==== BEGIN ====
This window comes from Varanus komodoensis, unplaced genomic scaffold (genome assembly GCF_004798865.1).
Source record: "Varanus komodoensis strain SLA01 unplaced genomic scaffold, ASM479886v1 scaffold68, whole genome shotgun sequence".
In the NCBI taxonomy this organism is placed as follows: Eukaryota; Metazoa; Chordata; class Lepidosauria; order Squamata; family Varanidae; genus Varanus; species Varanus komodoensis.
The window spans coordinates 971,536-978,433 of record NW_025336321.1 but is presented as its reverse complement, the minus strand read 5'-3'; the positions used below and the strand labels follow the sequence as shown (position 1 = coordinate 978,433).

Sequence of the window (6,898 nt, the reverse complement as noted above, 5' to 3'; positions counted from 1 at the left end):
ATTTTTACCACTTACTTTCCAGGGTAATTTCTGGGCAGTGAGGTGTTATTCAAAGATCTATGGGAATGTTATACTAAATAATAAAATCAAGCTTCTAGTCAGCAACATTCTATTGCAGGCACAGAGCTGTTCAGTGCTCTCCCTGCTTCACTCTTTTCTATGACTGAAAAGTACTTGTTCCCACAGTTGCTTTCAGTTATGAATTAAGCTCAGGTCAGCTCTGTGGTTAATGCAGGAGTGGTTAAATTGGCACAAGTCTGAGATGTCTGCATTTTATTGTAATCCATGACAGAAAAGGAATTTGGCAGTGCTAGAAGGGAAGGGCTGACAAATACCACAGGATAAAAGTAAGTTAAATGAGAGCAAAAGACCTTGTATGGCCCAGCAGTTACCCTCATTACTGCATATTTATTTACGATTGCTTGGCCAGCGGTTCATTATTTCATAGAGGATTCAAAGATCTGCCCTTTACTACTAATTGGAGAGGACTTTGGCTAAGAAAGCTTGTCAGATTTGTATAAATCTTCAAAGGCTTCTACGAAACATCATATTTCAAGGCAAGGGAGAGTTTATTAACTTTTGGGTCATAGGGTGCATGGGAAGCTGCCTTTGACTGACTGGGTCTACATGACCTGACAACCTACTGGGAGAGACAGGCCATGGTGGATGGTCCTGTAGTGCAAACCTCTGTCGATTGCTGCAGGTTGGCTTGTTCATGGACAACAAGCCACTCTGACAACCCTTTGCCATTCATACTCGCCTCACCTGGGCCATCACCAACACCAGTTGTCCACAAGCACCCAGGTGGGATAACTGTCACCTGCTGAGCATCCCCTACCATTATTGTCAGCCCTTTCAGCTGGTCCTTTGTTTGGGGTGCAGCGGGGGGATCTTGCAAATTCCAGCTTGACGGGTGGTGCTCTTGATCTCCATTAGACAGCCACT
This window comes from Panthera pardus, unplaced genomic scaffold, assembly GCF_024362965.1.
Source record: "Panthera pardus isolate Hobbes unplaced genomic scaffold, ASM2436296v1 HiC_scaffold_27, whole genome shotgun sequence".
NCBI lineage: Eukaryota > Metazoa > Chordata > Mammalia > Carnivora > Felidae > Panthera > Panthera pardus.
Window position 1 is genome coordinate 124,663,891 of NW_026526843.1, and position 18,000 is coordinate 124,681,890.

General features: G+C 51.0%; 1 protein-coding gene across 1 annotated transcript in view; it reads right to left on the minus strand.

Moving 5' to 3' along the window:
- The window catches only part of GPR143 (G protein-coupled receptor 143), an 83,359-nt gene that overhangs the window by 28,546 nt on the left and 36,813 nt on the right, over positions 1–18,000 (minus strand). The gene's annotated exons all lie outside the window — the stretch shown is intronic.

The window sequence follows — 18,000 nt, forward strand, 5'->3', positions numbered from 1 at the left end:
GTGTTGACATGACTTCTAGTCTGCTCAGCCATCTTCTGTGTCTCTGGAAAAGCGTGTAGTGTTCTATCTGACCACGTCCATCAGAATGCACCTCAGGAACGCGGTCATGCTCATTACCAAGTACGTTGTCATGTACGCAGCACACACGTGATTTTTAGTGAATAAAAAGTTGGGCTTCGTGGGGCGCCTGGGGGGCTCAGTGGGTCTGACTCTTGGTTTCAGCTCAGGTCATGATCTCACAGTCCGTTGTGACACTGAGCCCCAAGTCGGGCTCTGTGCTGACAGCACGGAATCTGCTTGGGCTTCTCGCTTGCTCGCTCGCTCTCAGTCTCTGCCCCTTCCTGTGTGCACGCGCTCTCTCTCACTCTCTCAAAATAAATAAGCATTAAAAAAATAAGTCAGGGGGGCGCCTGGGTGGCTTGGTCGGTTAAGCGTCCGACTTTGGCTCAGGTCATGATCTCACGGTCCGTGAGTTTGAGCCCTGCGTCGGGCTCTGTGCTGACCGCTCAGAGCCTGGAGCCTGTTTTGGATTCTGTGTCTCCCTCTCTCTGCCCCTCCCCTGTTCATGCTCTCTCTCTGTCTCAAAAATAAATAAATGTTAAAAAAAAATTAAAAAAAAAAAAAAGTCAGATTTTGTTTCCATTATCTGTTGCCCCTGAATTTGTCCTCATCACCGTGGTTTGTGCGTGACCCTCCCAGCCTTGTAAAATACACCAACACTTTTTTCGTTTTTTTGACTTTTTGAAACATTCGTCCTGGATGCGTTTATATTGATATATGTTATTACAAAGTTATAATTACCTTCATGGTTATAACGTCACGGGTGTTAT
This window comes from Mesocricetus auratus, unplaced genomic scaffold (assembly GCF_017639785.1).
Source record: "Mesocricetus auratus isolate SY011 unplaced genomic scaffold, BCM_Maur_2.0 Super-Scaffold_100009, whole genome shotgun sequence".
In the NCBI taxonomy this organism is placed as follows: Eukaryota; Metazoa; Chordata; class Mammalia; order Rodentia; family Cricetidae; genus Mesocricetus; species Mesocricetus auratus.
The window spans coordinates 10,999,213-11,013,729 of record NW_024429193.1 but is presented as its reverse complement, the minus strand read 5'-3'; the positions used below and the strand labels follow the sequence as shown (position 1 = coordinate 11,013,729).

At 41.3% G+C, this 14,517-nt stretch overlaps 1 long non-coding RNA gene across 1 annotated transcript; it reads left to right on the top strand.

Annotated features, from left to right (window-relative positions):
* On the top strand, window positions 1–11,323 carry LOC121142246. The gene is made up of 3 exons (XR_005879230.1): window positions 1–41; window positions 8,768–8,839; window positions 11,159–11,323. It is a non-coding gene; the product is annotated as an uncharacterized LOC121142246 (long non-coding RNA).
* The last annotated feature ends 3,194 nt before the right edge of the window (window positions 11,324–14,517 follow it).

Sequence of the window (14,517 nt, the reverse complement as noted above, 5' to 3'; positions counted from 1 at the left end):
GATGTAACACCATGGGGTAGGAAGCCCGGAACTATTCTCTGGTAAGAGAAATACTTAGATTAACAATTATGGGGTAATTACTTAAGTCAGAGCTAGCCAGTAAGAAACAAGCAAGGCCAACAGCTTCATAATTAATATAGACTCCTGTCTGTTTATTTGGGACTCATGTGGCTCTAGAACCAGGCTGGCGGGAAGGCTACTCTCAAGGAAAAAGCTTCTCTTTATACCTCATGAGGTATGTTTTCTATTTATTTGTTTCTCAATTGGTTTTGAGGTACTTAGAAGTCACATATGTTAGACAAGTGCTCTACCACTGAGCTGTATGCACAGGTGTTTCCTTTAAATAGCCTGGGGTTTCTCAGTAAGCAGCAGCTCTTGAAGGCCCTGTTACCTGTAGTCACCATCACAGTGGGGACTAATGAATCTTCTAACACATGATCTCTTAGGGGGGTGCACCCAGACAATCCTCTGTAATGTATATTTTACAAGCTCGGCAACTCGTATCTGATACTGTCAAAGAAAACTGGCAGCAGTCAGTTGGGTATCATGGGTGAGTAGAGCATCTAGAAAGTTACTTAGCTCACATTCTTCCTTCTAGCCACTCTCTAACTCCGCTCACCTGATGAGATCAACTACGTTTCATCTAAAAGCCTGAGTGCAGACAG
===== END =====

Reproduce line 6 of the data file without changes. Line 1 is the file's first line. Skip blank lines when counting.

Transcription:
ATTTTTACCACTTACTTTCCAGGGTAATTTCTGGGCAGTGAGGTGTTATTCAAAGATCTATGGGAATGTTATACTAAATAATAAAATCAAGCTTCTAGTCAGCAACATTCTATTGCAGGCACAGAGCTGTTCAGTGCTCTCCCTGCTTCACTCTTTTCTATGACTGAAAAGTACTTGTTCCCACAGTTGCTTTCAGTTATGAATTAAGCTCAGGTCAGCTCTGTGGTTAATGCAGGAGTGGTTAAATTGGCACAAGTCTGAGATGTCTGCATTTTATTGTAATCCATGACAGAAAAGGAATTTGGCAGTGCTAGAAGGGAAGGGCTGACAAATACCACAGGATAAAAGTAAGTTAAATGAGAGCAAAAGACCTTGTATGGCCCAGCAGTTACCCTCATTACTGCATATTTATTTACGATTGCTTGGCCAGCGGTTCATTATTTCATAGAGGATTCAAAGATCTGCCCTTTACTACTAATTGGAGAGGACTTTGGCTAAGAAAGCTTGTCAGATTTGTATAAATCTTCAAAGGCTTCTACGAAACATCATATTTCAAGGCAAGGGAGAGTTTATTAACTTTTGGGTCATAGGGTGCATGGGAAGCTGCCTTTGACTGACTGGGTCTACATGACCTGACAACCTACTGGGAGAGACAGGCCATGGTGGATGGTCCTGTAGTGCAAACCTCTGTCGATTGCTGCAGGTTGGCTTGTTCATGGACAACAAGCCACTCTGACAACCCTTTGCCATTCATACTCGCCTCACCTGGGCCATCACCAACACCAGTTGTCCACAAGCACCCAGGTGGGATAACTGTCACCTGCTGAGCATCCCCTACCATTATTGTCAGCCCTTTCAGCTGGTCCTTTGTTTGGGGTGCAGCGGGGGGATCTTGCAAATTCCAGCTTGACGGGTGGTGCTCTTGATCTCCATTAGACAGCCACT